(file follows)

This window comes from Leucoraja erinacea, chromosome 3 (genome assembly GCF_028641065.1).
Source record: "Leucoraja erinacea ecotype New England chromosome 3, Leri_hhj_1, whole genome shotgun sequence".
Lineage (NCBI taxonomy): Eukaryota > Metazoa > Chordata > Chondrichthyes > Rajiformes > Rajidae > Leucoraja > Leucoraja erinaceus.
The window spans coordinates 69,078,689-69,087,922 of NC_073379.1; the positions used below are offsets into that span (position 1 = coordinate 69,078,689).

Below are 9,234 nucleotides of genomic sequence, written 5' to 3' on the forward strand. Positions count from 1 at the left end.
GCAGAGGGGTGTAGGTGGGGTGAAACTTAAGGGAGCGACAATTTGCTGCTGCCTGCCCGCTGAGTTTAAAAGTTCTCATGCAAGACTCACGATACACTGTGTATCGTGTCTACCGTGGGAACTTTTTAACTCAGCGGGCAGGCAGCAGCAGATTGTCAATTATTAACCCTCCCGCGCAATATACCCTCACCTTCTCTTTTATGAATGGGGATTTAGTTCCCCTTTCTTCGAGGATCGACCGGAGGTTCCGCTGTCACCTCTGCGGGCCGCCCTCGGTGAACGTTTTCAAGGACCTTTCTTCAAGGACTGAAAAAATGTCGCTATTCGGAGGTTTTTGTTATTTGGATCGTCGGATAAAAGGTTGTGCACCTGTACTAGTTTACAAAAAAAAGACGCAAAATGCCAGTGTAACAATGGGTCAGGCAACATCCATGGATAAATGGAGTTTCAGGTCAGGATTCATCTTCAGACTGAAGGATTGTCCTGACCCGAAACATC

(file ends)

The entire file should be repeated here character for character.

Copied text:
This window comes from Leucoraja erinacea, chromosome 3 (genome assembly GCF_028641065.1).
Source record: "Leucoraja erinacea ecotype New England chromosome 3, Leri_hhj_1, whole genome shotgun sequence".
Lineage (NCBI taxonomy): Eukaryota > Metazoa > Chordata > Chondrichthyes > Rajiformes > Rajidae > Leucoraja > Leucoraja erinaceus.
The window spans coordinates 69,078,689-69,087,922 of NC_073379.1; the positions used below are offsets into that span (position 1 = coordinate 69,078,689).

Below are 9,234 nucleotides of genomic sequence, written 5' to 3' on the forward strand. Positions count from 1 at the left end.
GCAGAGGGGTGTAGGTGGGGTGAAACTTAAGGGAGCGACAATTTGCTGCTGCCTGCCCGCTGAGTTTAAAAGTTCTCATGCAAGACTCACGATACACTGTGTATCGTGTCTACCGTGGGAACTTTTTAACTCAGCGGGCAGGCAGCAGCAGATTGTCAATTATTAACCCTCCCGCGCAATATACCCTCACCTTCTCTTTTATGAATGGGGATTTAGTTCCCCTTTCTTCGAGGATCGACCGGAGGTTCCGCTGTCACCTCTGCGGGCCGCCCTCGGTGAACGTTTTCAAGGACCTTTCTTCAAGGACTGAAAAAATGTCGCTATTCGGAGGTTTTTGTTATTTGGATCGTCGGATAAAAGGTTGTGCACCTGTACTAGTTTACAAAAAAAAGACGCAAAATGCCAGTGTAACAATGGGTCAGGCAACATCCATGGATAAATGGAGTTTCAGGTCAGGATTCATCTTCAGACTGAAGGATTGTCCTGACCCGAAACATC